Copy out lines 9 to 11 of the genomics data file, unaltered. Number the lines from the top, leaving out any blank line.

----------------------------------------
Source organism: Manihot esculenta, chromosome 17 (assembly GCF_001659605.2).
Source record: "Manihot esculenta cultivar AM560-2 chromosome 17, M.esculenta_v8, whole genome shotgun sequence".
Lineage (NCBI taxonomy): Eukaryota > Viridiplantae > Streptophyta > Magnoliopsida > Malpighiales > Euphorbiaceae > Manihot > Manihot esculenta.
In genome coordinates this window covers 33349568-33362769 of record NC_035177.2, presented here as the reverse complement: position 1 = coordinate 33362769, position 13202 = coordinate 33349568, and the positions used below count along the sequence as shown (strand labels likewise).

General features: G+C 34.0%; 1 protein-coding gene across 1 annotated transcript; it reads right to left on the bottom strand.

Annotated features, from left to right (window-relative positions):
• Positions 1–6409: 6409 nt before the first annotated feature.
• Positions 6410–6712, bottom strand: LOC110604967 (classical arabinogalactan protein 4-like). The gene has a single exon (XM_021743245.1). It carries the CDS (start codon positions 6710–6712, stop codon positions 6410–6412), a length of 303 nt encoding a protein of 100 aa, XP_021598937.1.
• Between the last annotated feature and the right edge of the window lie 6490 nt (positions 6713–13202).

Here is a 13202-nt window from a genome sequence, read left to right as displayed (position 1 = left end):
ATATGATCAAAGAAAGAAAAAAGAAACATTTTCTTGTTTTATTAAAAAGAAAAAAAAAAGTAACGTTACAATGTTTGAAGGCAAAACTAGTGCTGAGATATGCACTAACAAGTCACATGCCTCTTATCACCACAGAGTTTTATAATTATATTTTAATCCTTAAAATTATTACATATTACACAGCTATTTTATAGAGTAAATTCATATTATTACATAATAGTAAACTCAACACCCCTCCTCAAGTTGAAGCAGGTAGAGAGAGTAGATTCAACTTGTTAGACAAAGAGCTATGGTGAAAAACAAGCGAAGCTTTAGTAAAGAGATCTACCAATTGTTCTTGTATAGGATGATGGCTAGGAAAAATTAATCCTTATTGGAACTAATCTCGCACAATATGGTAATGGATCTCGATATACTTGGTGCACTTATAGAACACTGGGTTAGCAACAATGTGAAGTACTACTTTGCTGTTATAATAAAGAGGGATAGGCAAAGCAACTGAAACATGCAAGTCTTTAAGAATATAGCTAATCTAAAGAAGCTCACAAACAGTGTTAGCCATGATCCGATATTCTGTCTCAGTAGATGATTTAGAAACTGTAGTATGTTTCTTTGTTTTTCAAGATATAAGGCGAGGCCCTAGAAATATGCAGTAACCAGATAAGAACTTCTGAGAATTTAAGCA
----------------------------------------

• Between the last annotated feature and the right edge of the window lie 6490 nt (positions 6713–13202).

Here is a 13202-nt window from a genome sequence, read left to right as displayed (position 1 = left end):
ATATGATCAAAGAAAGAAAAAAGAAACATTTTCTTGTTTTATTAAAAAGAAAAAAAAAAGTAACGTTACAATGTTTGAAGGCAAAACTAGTGCTGAGATATGCACTAACAAGTCACATGCCTCTTATCACCACAGAGTTTTATAATTATATTTTAATCCTTAAAATTATTACATATTACACAGCTATTTTATAGAGTAAATTCATATTATTACATAATAGTAAACTCAACACCCCTCCTCAAGTTGAAGCAGGTAGAGAGAGTAGATTCAACTTGTTAGACAAAGAGCTATGGTGAAAAACAAGCGAAGCTTTAGTAAAGAGATCTACCAATTGTTCTTGTATAGGATGATGGCTAGGAAAAATTAATCCTTATTGGAACTAATCTCGCACAATATGGTAATGGATCTCGATATACTTGGTGCACTTATAGAACACTGGGTTAGCAACAATGTGAAGTACTACTTTGCTGTTATAATAAAGAGGGATAGGCAAAGCAACTGAAACATGCAAGTCTTTAAGAATATAGCTAATCTAAAGAAGCTCACAAACAGTGTTAGCCATGATCCGATATTCTGTCTCAGTAGATGATTTAGAAACTGTAGTATGTTTCTTTGTTTTTCAAGATATAAGGCGAGGCCCTAGAAATATGCAGTAACCAGATAAGAACTTCTGAGAATTTAAGCA